A mixture of cutting-edge graphics, open-ended gameplay, and sophisticated artificial intelligence made the original Far Cry a hit on the PC. For Far Cry 2, the development team at Ubisoft Montreal is still keeping those essential ingredients--gorgeous, lush environments, tricky AI, and a sandbox mentality--intact while changing up all the surrounding elements, such as the setting, storyline, and characters, to keep things fresh. As a result, when we first got our hands on the game at Ubisoft's recent spring press event, we felt like it was running into an old friend who had recently spent a load of cash on a wardrobe upgrade.
Far Cry 2's story has seemingly no ties to the original game, even if the protagonists in both games have the standard "square-jawed white guy" look about them. In the original, you fought it out in a tropical setting looking to rescue a mysterious woman from harm. In the sequel, you play as a mercenary whose goal is to take down an arms dealer known as The Jackal. Little is known about him, except that he's profiting greatly while perpetuating a conflict in the African savannah where the game takes place. As you hunt down The Jackal, you'll be caught in the middle of various and conflicting interests of multiple factions involved in the war. Which sides you work with and against will go a long way in determining your path through this multifaceted storyline.
The demo on hand at the Ubisoft event began overlooking a green, murky-looking swamp. Our first goal was to meet up with our point of contact, Frank, in a shack near the stating point. He was looking for our help in an operation he was planning, and our portion of it was to take down a nearby radio antenna that was broadcasting propaganda for one of the local factions.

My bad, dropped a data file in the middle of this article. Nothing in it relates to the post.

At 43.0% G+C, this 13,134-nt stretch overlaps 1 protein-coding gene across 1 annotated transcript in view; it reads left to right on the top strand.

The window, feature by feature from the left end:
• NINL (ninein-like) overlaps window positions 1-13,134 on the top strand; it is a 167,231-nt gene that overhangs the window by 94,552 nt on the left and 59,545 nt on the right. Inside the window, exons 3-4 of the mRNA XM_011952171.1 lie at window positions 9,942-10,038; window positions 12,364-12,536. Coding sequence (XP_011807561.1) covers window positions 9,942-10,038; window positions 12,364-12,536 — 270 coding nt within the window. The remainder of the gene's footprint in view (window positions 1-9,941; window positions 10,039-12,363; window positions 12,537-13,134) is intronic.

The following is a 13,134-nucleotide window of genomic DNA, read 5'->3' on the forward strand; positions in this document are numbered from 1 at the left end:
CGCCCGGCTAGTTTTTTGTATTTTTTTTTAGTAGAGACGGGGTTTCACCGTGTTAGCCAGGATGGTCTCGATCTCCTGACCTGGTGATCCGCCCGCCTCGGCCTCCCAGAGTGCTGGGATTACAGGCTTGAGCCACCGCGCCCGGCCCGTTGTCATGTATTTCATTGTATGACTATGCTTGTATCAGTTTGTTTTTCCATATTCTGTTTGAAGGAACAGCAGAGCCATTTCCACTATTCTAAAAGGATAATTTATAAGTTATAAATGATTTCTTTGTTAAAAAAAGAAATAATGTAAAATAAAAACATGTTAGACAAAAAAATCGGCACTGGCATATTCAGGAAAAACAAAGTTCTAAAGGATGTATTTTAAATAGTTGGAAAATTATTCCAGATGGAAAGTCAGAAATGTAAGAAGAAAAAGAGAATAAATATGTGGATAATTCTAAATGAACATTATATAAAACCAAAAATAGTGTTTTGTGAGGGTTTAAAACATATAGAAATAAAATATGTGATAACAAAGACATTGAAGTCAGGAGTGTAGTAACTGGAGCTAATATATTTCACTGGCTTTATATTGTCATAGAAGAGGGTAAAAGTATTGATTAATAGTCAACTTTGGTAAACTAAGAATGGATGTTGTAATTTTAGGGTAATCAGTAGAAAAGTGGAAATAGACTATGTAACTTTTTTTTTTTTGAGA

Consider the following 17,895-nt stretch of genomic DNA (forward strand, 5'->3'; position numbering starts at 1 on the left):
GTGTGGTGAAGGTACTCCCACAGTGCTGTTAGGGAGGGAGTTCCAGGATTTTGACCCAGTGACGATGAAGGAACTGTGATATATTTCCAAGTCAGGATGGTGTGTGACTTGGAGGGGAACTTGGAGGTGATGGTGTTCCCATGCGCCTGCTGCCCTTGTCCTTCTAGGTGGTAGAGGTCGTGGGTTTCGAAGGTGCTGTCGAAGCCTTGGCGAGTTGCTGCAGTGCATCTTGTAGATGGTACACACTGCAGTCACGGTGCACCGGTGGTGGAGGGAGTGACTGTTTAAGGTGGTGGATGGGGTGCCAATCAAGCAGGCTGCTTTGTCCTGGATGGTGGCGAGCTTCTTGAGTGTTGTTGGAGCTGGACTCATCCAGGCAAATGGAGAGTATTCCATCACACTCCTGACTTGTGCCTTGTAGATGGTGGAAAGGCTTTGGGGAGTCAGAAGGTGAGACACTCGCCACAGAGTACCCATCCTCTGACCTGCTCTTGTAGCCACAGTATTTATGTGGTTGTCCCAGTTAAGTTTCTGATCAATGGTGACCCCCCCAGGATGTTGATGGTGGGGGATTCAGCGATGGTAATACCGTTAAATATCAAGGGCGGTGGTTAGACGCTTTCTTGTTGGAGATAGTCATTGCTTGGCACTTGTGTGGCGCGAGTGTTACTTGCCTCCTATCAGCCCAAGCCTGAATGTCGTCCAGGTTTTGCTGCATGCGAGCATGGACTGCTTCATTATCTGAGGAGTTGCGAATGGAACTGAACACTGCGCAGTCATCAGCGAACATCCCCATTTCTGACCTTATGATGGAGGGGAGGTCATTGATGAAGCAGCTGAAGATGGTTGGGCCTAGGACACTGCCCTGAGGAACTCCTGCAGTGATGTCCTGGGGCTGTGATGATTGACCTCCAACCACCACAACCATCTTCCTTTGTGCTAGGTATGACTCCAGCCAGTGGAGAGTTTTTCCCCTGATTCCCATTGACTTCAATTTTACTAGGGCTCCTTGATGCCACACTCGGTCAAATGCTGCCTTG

After agreeing to the mission from Frank, we also met up with Warren, one of many non-player characters you'll run into in the game. Far Cry 2's open-ended nature is designed so that you can play the game any way you want--that extends to which characters you help in the game and which ones you ignore. If you decide to help out a character, he might be available to you later as a buddy. By chatting with Warren, he ensured his assistance should things get too hairy out in the field. It wouldn't be long before we needed to take him up on his offer.
As with the original game, vehicles look to play a big role in the missions of Far Cry 2. As soon as we left Frank's shack with the mission in mind, we hopped into a jeep (loaded with a convenient mounted machine gun on the rear) and began speeding toward our destination. Though you always have a map on hand to check for your mission locales, one cool touch is that the occasional street signs you run into in villages will illuminate in the direction of your goal. We made a few turns and, around the last bend, came to our first objective: a walled enemy encampment full of bad guys that were just begging to be filled full of bullets.